A consultation on common measurements for comparing defined contribution pension schemes’ value for money will be launched towards the end of 2022, says The Pensions Regulator (TPR) and the Financial Conduct Authority (FCA) in a discussion paper on the policy initiative launched today.
Regulators say a common approach across industry should allow access to consistent data on investment performance, costs and charges and service standards.
A discussion paper on the consultation published today shows industry stakeholders divided over some of the complex questions that relate to disclosure.
The industry is divided over whether risk-adjusted returns should be an element of a scheme’s VFM assessment. Several respondents argued reporting risk-adjusted returns represents little value for members and is likely to add complexity. These respondents noted that in the absence of a consistent methodology prescribed by the regulators, comparisons would not be achieved. Some believed that risk-adjusted ratios would not act as a reliable proxy for the comparison of schemes’ individual investment strategies, as they vary according to the specific needs of their membership.
Other respondents argued that risk-adjusted disclosures give a more accurate indication of how a scheme generates its returns and whether its strategy is suitable for its members. They noted that risk adjustment will reflect the value added through risk management, especially in periods of increased volatility. However, many respondents noted that risk-adjusted returns would only support decision making for professional audiences and would likely confuse retail consumers.
The consultation will consider whether returns should be disclosed net or gross of charges, the age cohorts for which performance data should be revealed. Regulators also plan to include service standards in the VFM metrics, although some stakeholders challenged the idea of a minimum standard for service, suggesting this could incentivise a ‘race to the bottom’ as providers look target these minimum standards to keep prices low.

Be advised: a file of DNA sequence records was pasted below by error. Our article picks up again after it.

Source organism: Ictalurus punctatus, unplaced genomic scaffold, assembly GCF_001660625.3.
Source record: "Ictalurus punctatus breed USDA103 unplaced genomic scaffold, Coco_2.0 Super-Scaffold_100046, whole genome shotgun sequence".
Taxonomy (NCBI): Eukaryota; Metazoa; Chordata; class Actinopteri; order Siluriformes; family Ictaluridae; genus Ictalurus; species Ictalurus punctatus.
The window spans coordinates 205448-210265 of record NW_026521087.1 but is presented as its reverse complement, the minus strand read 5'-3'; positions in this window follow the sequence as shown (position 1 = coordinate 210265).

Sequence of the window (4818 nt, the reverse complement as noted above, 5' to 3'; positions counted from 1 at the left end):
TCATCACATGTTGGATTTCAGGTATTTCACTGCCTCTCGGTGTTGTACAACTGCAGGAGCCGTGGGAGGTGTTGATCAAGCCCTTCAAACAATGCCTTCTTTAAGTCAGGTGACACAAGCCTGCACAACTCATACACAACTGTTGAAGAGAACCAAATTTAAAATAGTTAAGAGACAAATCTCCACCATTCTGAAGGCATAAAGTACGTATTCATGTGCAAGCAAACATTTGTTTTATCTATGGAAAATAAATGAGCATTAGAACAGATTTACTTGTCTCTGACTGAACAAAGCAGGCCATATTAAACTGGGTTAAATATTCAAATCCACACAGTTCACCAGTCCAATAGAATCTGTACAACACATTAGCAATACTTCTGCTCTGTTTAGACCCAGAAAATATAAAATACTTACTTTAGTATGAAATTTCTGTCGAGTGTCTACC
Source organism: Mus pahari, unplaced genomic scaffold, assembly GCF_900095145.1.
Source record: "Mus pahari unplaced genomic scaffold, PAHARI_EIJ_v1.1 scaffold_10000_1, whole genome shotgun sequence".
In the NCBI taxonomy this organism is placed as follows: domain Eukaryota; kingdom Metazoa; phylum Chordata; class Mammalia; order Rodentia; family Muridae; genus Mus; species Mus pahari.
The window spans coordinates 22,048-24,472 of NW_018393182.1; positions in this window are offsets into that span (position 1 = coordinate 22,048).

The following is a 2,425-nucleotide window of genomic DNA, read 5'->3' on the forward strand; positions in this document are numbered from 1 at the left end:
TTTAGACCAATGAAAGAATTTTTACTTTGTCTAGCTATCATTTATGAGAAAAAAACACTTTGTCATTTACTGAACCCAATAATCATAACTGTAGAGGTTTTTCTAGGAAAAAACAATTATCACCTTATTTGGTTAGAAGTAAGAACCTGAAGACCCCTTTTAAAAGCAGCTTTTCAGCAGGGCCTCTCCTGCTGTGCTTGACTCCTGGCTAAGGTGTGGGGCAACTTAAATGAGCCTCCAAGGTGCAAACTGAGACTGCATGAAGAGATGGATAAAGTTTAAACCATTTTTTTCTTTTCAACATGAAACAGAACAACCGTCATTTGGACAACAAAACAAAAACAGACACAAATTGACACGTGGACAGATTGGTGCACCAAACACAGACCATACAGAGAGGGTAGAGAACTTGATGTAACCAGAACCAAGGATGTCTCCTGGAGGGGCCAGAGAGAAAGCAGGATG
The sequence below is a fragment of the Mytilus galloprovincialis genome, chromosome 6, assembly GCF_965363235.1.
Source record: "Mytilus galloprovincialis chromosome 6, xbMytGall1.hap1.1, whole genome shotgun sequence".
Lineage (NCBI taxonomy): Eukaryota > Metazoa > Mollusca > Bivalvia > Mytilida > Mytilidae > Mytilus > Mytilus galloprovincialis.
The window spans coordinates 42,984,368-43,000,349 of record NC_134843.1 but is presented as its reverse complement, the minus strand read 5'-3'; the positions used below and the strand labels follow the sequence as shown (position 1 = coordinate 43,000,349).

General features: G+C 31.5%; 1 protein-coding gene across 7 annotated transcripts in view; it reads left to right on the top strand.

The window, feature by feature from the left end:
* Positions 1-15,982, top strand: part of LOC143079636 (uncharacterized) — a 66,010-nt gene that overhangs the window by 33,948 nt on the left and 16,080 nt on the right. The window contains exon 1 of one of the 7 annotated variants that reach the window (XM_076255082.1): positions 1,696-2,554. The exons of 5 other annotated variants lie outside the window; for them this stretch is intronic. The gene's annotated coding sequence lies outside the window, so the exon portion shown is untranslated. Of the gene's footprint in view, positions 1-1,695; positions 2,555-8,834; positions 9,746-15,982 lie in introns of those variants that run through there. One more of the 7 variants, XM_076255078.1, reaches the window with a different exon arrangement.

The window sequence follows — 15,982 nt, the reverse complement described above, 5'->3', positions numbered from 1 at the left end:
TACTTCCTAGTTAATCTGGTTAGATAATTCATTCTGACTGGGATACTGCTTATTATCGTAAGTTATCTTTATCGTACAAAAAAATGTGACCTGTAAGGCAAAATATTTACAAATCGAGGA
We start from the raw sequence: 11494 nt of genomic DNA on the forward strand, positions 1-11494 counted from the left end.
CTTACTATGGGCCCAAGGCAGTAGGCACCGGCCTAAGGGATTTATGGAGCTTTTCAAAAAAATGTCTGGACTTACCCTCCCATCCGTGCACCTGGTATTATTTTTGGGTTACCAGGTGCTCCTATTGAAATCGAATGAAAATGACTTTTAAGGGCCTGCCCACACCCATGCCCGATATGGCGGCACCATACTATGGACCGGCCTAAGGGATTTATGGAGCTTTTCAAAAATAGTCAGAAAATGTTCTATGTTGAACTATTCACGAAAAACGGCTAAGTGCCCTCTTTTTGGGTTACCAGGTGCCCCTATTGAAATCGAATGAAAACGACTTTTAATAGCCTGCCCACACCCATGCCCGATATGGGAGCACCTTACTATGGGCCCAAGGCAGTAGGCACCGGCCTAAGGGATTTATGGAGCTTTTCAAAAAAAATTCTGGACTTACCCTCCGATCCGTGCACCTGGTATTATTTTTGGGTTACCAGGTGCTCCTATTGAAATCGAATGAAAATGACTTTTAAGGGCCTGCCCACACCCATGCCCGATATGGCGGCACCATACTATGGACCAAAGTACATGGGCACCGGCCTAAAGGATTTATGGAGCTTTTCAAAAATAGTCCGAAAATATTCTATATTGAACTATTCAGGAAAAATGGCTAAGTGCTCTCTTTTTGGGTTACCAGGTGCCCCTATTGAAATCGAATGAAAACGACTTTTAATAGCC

Performance data for master trusts and GPPs, across three age cohorts, including risk/return data, can be found at www.capa-data.com.
Minister for Pensions Guy Opperman says: “Ensuring value for money for the record number of Brits now saving for retirement is one of my key priorities.
“While cost continues to dominate decision-making, this does not always lead to the best member outcomes. We want those making choices about where people save their money to take into account more than just price, and I look forward to progressing this work alongside TPR, the FCA and industry.”
David Fairs, TPR’s executive director for regulatory policy, analysis and advice, says: “Particularly welcome is the broad consensus from industry that we need a better assessment of value for money to deliver stronger outcomes for savers in areas such as costs and charges and investment performance. But we acknowledge this is a complex area and there were many views on our proposals which need further consideration.”
Sarah Pritchard, the FCA’s executive director for markets, says: “Consumers should be able to have confidence that their pension is delivering value for money. We will continue working with industry over the coming months to make sure we get this right.”
Laura Andrikopoulos, head of governance, Hymans Roberson, says:“We are pleased to see the FCA and TPR recognising the complexity in identifying a few simple metrics to compare value for money in DC pension schemes. Whilst we welcome greater transparency and consistency in this area, particularly between Trust and Contract-based schemes, an overly simple approach may give misleading impressions of value. For example, lower costs but a poorer quality investment strategy and little flexibility at retirement do not necessarily represent better member outcomes or value than a higher cost scheme. A few simple metrics won’t necessarily bring a level playing field for all DC members. It is vital that the focus is not just on cost but on long term member outcomes.”